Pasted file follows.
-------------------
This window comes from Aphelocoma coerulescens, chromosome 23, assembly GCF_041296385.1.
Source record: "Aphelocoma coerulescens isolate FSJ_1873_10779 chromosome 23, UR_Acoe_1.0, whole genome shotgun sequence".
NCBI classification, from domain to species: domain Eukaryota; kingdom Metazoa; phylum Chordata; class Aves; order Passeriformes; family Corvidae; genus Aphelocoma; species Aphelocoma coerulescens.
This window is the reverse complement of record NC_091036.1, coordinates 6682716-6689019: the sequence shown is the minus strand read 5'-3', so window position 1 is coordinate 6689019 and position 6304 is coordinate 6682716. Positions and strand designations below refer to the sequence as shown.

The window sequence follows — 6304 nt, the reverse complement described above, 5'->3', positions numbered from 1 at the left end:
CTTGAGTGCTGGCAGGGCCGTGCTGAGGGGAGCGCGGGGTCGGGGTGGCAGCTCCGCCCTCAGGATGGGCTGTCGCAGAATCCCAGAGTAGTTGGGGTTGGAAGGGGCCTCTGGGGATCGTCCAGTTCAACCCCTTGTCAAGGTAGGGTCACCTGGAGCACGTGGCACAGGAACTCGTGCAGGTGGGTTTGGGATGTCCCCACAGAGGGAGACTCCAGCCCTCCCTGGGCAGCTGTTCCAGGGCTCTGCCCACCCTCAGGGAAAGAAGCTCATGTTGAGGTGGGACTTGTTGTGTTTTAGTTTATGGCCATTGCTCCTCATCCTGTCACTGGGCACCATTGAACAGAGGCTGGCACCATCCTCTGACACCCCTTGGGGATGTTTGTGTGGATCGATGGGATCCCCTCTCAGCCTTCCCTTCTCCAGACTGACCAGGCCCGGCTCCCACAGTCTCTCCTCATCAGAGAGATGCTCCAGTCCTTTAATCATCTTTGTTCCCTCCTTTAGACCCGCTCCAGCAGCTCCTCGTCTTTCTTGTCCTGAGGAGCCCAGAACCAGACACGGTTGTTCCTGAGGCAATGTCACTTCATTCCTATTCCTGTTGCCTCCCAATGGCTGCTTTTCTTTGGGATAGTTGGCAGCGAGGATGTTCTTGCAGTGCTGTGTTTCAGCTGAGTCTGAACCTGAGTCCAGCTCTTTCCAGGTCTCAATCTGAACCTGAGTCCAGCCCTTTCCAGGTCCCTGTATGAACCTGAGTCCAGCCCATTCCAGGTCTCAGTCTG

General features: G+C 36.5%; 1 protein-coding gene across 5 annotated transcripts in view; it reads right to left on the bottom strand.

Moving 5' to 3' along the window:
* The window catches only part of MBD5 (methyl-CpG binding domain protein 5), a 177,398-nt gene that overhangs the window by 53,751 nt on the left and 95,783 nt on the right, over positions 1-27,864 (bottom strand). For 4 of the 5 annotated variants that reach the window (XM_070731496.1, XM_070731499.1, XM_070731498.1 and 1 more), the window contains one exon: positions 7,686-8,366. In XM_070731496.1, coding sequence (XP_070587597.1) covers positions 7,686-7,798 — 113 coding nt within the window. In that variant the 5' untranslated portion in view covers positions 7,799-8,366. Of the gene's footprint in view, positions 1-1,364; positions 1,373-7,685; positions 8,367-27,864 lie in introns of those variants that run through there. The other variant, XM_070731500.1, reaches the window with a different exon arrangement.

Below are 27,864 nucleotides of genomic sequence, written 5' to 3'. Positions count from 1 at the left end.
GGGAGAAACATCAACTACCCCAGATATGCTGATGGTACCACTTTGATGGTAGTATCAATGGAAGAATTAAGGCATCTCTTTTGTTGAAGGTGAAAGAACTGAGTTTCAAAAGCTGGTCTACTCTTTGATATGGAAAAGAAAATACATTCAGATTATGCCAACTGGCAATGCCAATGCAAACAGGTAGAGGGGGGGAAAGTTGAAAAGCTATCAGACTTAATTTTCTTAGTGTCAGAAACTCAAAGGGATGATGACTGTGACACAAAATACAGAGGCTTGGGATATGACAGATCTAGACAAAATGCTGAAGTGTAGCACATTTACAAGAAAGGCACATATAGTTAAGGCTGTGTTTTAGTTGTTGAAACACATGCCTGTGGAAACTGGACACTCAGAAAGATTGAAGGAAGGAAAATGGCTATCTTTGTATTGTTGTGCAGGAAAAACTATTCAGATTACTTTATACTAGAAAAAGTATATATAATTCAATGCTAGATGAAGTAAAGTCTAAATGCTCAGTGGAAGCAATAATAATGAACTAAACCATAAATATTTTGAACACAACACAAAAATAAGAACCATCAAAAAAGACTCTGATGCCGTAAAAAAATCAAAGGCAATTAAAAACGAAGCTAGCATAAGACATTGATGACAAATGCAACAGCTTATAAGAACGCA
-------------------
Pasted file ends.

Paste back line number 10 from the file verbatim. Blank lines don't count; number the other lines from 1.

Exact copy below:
Below are 27,864 nucleotides of genomic sequence, written 5' to 3'. Positions count from 1 at the left end.